I didn’t grow up being terribly self-conscious of my body. As I mentioned, my mother is also fat. And while she didn’t walk around the house naked, she also wasn’t horrified if I popped into the bathroom to grab something while she was taking a bath.

I ended up becoming goth in school because Hot Topic was the only place I could find clothing that fit.

Over time, though, I became more and more ashamed, as my peers wore short shorts in the summer and I couldn’t because I would get chub rub.

I would be confronted with the very real pain that comes from not covering up those jiggly bits. It would be years until I bought a bikini.

Fat people (and especially fat femmes) are often under pressure not to show “too much skin,” visible belly outlines, or god forbid, a two-piece bathing suit.

We laugh at the image of the fat plumber, bending down and exposing his butt crack, but we know that finding jeans to fit wide hips often means running into the same problem.

I used to wear cardigans in the summer because I was afraid to show my upper arms.

It’s not just our own self-confidence that holds us back, either. We’re told that our bodies are unprofessional, that we smell weird, that we’re disgusting for wearing a bathing suit.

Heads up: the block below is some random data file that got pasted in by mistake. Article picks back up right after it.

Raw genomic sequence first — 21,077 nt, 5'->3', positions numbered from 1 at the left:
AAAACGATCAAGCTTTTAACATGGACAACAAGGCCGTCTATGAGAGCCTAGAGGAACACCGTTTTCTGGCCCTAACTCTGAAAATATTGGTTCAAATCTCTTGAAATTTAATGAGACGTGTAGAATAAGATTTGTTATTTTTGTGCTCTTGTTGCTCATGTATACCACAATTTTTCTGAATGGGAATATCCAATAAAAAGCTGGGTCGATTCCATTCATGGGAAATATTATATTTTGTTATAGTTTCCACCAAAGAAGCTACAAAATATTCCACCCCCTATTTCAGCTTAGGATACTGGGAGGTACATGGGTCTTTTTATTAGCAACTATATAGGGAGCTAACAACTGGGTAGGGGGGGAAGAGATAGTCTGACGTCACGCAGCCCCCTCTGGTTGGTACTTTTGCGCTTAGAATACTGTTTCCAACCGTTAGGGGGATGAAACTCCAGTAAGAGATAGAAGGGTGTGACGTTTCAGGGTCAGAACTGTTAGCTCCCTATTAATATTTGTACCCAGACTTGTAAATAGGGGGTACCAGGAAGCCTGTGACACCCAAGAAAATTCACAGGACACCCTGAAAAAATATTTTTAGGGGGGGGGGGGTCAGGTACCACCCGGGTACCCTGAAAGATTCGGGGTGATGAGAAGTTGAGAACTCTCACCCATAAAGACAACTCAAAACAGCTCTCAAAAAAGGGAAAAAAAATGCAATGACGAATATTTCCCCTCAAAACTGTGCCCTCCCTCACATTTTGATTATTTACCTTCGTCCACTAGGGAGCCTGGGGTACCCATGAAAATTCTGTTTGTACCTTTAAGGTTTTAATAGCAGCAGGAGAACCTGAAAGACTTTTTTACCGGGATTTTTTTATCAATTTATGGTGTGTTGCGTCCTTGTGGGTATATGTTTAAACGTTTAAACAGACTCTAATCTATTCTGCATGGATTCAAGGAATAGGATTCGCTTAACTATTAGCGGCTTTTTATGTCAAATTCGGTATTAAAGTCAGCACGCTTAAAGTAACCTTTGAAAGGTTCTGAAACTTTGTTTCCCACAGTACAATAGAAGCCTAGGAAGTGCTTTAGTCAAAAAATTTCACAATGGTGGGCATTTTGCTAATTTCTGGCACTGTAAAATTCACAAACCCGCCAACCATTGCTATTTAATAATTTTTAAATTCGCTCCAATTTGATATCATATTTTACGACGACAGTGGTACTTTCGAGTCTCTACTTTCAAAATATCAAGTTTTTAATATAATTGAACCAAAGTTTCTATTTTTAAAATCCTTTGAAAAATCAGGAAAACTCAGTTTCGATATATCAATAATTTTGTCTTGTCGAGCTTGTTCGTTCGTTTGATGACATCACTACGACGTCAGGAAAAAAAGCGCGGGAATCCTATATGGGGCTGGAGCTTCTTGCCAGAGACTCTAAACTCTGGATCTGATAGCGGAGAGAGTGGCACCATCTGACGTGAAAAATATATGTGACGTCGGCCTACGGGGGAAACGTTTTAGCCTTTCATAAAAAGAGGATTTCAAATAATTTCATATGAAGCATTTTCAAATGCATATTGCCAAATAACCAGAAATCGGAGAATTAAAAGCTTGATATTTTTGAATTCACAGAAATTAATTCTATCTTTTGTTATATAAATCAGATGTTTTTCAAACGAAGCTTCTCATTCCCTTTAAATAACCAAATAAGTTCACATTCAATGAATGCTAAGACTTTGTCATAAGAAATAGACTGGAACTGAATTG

I’ve been violently threatened for posting a photo on Instagram that showed my belly. But when I’ve chosen to wear baggy clothes to cover up, as I’m told so often to do, I’m accused of being frumpy and “not trying hard enough.”

Strangers delight in our apparently imminent death by heart attack while simultaneously sexually harassing us. It’s a cruel fucking world, especially when other women are the ones to tell us we should lose weight to be attractive to our husbands.

If we do rebel against these norms, any skin we show is sexualized because our bodies are fetishized. We’re told we’re glorifying obesity for not hiding every stretch mark, often by the same men who send us dick pics.

The idea that fat girls are easy, and therefore desperate, permeates the way people interact with us.

We’re expected to be open to sexual harassment, and then threatened or insulted (often around our weight) if we turn those “advances” down.

It can feel like an impossible balance to strike, being just pretty enough, but not too pretty – available, but not too available.

I used to care a lot about these things, and worry if my skirts were too short, my neckline too low.

Then I became a porn star, and made money for being naked – and now I’m out of fucks to give on whether I should wear a tight skirt or not.

It also gave me a platform to feel like the sexualization of my body needed to be on my terms, and it needed to pay me for the privilege. The adult industry may not be good for everyone’s confidence or boundaries, but it definitely helped with mine.

6. Good Fatties Are Funny

As a humorless feminist and professional killjoy, the assumption that I will be funny (or worse: jolly) has long irritated me.

I hear a lot of jokes at my expense, and if I never get clapped on the back and told “it’s just a joke” again, it’ll be too soon.